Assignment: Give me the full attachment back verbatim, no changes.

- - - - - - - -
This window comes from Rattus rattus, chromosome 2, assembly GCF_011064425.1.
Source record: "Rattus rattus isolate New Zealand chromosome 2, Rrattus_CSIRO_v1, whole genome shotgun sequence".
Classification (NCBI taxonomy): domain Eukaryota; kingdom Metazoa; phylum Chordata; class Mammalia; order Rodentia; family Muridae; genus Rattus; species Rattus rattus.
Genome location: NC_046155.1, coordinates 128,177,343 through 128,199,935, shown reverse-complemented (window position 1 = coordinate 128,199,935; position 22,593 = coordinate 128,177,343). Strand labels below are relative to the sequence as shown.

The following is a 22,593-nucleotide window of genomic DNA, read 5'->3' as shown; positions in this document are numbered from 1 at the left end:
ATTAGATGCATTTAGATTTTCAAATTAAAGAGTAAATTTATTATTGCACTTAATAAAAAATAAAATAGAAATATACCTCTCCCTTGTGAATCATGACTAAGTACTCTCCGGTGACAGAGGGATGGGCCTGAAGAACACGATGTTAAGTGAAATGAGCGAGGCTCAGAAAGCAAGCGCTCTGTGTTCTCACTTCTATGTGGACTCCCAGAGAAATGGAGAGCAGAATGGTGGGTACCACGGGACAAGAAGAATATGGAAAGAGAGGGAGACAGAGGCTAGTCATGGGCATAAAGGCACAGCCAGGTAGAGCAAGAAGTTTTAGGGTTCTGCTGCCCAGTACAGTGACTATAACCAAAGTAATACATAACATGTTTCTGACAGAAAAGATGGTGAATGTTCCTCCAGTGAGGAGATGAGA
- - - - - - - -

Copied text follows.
This window comes from Rattus rattus, chromosome 2, assembly GCF_011064425.1.
Source record: "Rattus rattus isolate New Zealand chromosome 2, Rrattus_CSIRO_v1, whole genome shotgun sequence".
Classification (NCBI taxonomy): domain Eukaryota; kingdom Metazoa; phylum Chordata; class Mammalia; order Rodentia; family Muridae; genus Rattus; species Rattus rattus.
Genome location: NC_046155.1, coordinates 128,177,343 through 128,199,935, shown reverse-complemented (window position 1 = coordinate 128,199,935; position 22,593 = coordinate 128,177,343). Strand labels below are relative to the sequence as shown.

The following is a 22,593-nucleotide window of genomic DNA, read 5'->3' as shown; positions in this document are numbered from 1 at the left end:
ATTAGATGCATTTAGATTTTCAAATTAAAGAGTAAATTTATTATTGCACTTAATAAAAAATAAAATAGAAATATACCTCTCCCTTGTGAATCATGACTAAGTACTCTCCGGTGACAGAGGGATGGGCCTGAAGAACACGATGTTAAGTGAAATGAGCGAGGCTCAGAAAGCAAGCGCTCTGTGTTCTCACTTCTATGTGGACTCCCAGAGAAATGGAGAGCAGAATGGTGGGTACCACGGGACAAGAAGAATATGGAAAGAGAGGGAGACAGAGGCTAGTCATGGGCATAAAGGCACAGCCAGGTAGAGCAAGAAGTTTTAGGGTTCTGCTGCCCAGTACAGTGACTATAACCAAAGTAATACATAACATGTTTCTGACAGAAAAGATGGTGAATGTTCCTCCAGTGAGGAGATGAGA